Let’s Work Together

As the country moves forward, I am reminded of a great song everyone needs to hear.

Known for his song Kansas City, Wilbert Harrison’s Let’s Work Together still holds true today!

Lyrics:

Together we stand, divided we fall
Come on now people, let’s get on the ball and work together
Come on, come on let’s work together, now now people
Because together we will stand, every boy every girl and a man

Before when things go wrong, as they sometimes will
And the road you travel, it stays all uphill
Let’s work together, come on, come on, let’s work together
You know together we will stand, every boy, girl, woman and a man

Oh well now, two or three minutes, two or three hours
What does it matter now, in this life of ours
Let’s work together, come on, come on
Let’s work together, now now people
Because together we will stand, every boy, every woman and a man

Oh come on, let’s work togetherOh well now, make someone happy, make someone smile,
Let’s all work together and make life worthwhile
Let’s work together, come on, come on
Let’s work together, now now people
Because together we will we stand, every boy, girl, woman and a man

Well now, together we will stand,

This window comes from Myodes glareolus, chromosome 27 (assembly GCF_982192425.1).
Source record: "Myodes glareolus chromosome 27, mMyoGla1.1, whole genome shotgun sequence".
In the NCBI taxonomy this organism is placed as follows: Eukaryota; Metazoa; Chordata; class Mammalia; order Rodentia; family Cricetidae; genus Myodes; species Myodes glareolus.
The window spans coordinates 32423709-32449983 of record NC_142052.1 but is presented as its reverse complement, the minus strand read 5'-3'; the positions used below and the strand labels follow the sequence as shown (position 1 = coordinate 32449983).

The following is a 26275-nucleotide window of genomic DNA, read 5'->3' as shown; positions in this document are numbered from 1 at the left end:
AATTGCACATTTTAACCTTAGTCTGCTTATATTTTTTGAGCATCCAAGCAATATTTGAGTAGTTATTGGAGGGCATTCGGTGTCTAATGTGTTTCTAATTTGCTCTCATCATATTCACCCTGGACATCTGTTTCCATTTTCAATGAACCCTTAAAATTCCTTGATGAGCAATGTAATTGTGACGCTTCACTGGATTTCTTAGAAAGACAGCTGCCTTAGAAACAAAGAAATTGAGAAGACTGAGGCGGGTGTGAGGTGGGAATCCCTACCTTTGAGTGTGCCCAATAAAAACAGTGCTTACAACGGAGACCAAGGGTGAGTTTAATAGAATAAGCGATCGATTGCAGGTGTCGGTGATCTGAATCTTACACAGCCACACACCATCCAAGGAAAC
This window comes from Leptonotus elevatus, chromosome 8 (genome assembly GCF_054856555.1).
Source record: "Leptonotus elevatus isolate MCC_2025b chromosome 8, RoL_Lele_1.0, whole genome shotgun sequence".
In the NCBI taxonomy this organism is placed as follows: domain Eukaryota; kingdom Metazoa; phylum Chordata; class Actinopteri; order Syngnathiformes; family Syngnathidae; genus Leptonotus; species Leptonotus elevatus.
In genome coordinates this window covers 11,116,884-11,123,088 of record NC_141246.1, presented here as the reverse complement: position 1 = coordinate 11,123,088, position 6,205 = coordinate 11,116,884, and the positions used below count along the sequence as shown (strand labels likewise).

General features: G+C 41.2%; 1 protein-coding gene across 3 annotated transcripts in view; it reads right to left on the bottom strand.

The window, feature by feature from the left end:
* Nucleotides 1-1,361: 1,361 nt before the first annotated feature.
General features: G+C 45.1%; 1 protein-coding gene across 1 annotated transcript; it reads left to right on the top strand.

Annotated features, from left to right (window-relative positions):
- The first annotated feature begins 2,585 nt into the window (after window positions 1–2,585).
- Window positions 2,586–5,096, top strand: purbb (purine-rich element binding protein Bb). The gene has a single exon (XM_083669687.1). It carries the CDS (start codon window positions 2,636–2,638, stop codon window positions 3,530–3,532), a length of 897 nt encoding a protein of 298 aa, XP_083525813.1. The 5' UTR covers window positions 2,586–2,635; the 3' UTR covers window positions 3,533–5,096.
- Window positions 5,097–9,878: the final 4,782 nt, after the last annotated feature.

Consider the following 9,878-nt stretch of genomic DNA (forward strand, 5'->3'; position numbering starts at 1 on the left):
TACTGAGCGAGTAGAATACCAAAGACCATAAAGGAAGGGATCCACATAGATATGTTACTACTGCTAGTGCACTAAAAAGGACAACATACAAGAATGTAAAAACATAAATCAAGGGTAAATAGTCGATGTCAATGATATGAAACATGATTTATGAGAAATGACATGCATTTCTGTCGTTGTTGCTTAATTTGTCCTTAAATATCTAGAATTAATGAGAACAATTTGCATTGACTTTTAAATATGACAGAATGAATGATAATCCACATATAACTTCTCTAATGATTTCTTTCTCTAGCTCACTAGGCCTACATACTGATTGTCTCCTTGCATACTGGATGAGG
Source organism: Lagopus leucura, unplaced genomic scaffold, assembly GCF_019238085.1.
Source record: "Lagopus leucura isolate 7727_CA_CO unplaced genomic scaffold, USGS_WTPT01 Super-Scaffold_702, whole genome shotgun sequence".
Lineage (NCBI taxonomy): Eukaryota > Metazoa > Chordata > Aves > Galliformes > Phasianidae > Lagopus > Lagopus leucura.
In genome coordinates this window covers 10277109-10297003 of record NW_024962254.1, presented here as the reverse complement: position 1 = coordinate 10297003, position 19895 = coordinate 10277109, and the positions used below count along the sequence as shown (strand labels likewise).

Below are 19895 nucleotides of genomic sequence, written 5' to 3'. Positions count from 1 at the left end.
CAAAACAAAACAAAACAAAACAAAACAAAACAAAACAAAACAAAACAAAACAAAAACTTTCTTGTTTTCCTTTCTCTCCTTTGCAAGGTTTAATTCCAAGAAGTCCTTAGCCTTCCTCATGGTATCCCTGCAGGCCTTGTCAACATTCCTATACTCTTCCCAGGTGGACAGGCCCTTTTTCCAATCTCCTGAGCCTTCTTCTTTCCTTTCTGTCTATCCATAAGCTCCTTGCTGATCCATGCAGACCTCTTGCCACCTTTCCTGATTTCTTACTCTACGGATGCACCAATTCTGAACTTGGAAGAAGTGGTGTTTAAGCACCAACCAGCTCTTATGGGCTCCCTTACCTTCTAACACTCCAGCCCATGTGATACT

Every boy, girl, woman and a man

From Songfacts.com:

Wilbert Harrison originally wrote and recorded this blues-style R&B number as “Let’s Stick Together,” a plea for fidelity in a fractured marriage. That version, released in 1962, didn’t make the charts (until Bryan Ferry covered it in 1976) but never left Harrison’s mind. Seven years later, he resurrected the song, keeping the melody but changing the lyrics. “I thought I’d put some words to it that meant a bit more,” he told Beat Instrumental in 1970.

Changing the title to “Let’s Work Together,” Harrison’s new message of unity was aimed at a nation rife with conflict over the Civil Rights Movement and the Vietnam War.

Sue Records, a small New York label, released this as a two-part single in 1969 but it took around nine months reach the charts. It peaked at #32 in February 1970. In November, a cover by the blues-rock band Canned Heat landed at #26 (#2 UK). It was Harrison’s second and last Top 40 hit. His first was a decade earlier when his cover of the Leiber and Stoller tune “Kansas City” hit #1.

Canned Heat’s version was used in the movies Forrest Gump (1994), Big Fish (2003), and Invincible (2006).

Dwight Yoakam also did a fantastic version! Here is the original, Canned Heat, and Dwight